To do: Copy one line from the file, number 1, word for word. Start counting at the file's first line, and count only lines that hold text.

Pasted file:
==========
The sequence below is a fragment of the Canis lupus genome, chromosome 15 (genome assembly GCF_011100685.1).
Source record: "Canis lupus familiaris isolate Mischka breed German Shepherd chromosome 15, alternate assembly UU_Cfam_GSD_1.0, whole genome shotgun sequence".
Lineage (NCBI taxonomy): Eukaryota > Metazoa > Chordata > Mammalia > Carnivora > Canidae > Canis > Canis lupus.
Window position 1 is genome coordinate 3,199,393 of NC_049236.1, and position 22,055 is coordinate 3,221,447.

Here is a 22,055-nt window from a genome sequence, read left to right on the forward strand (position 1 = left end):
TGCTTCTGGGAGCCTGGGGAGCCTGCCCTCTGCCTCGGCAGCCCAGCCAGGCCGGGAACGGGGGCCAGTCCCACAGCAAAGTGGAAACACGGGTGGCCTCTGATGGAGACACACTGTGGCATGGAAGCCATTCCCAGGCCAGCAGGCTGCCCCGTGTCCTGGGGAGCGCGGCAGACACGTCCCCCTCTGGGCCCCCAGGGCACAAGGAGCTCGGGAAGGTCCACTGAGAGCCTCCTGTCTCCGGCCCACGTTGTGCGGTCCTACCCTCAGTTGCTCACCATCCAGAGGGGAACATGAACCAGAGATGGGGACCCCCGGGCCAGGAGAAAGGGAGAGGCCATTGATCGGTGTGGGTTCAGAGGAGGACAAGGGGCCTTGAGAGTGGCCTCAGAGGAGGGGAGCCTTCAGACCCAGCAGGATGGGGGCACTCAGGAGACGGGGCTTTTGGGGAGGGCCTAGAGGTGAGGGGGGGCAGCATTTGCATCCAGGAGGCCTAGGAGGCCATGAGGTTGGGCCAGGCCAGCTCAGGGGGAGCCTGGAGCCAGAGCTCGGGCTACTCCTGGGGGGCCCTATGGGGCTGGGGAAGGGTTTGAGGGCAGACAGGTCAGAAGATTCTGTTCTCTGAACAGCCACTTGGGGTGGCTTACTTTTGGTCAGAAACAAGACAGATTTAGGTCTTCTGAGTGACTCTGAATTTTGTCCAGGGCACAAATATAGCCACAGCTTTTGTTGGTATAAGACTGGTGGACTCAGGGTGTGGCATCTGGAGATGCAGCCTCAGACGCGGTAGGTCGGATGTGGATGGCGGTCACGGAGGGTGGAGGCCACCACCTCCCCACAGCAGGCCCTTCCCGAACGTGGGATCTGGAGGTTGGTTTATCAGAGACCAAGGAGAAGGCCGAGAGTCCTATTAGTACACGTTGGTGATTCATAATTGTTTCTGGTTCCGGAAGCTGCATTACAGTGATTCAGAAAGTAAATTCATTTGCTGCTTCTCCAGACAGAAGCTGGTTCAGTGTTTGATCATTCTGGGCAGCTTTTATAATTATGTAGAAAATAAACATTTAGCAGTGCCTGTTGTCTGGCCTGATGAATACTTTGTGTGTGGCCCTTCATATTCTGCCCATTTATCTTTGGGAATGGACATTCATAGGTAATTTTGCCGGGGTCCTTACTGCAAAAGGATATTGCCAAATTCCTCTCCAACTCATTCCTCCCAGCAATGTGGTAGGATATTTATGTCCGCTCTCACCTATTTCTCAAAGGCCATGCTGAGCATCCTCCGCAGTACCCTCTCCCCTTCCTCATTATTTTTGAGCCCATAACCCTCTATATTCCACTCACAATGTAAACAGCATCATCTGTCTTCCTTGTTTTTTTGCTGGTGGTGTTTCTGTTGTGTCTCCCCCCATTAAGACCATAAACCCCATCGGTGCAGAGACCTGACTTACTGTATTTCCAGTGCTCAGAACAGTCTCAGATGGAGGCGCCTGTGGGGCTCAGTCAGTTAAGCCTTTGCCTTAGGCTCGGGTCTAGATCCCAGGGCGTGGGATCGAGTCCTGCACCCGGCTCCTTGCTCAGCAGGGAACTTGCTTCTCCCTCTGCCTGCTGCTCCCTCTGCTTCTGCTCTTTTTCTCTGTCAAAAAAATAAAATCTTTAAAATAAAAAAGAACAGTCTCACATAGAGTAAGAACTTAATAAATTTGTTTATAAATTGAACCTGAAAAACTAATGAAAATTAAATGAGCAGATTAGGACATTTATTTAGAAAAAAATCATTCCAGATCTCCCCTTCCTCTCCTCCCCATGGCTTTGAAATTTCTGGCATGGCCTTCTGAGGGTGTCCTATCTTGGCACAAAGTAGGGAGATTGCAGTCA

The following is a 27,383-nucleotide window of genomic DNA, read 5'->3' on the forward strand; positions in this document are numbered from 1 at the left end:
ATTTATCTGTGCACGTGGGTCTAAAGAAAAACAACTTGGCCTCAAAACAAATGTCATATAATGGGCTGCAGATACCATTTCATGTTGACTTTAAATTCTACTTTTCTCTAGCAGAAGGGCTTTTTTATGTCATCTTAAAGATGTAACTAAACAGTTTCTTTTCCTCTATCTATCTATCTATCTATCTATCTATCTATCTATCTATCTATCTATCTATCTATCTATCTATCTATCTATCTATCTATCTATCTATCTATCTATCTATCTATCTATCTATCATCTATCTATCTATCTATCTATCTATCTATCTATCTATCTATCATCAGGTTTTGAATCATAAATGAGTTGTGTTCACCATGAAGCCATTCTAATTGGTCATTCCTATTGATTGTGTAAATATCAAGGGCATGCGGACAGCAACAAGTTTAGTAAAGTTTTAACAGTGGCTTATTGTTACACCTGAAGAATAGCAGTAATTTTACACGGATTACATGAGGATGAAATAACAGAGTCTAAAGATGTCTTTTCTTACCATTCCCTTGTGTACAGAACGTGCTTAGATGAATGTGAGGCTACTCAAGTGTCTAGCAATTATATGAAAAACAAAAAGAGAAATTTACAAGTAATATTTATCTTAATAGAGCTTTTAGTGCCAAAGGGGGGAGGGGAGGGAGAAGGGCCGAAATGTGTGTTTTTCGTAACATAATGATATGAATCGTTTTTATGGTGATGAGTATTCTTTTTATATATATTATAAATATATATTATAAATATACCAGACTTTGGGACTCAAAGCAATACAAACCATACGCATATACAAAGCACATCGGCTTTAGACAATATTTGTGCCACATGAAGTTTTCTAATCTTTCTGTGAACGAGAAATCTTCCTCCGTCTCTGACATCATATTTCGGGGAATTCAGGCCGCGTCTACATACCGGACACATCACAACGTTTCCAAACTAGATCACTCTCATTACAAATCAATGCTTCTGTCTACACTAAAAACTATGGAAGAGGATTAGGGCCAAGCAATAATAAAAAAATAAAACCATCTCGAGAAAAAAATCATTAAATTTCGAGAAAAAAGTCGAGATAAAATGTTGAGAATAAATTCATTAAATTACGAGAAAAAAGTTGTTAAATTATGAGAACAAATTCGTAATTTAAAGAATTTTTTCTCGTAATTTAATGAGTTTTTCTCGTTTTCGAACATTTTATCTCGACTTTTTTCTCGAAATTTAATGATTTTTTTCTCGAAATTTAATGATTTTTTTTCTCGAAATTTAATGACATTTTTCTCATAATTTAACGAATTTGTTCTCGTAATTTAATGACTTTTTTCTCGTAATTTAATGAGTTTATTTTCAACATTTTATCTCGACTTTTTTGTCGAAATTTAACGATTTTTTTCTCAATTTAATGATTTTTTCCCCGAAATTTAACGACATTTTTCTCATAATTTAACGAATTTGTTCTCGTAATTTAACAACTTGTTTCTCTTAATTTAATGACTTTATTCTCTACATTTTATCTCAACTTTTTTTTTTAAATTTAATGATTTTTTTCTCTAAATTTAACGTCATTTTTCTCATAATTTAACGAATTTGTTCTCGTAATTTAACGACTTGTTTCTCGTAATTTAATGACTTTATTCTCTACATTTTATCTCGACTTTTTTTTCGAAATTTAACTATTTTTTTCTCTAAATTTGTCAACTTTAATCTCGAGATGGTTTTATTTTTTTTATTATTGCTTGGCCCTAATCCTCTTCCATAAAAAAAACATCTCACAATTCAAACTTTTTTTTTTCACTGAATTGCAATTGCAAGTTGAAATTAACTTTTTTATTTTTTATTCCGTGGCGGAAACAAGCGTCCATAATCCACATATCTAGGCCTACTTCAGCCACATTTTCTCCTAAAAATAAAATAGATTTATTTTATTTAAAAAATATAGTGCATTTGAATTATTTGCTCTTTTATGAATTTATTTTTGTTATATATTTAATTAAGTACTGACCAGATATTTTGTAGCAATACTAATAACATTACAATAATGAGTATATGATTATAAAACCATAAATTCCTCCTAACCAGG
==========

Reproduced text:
The sequence below is a fragment of the Canis lupus genome, chromosome 15 (genome assembly GCF_011100685.1).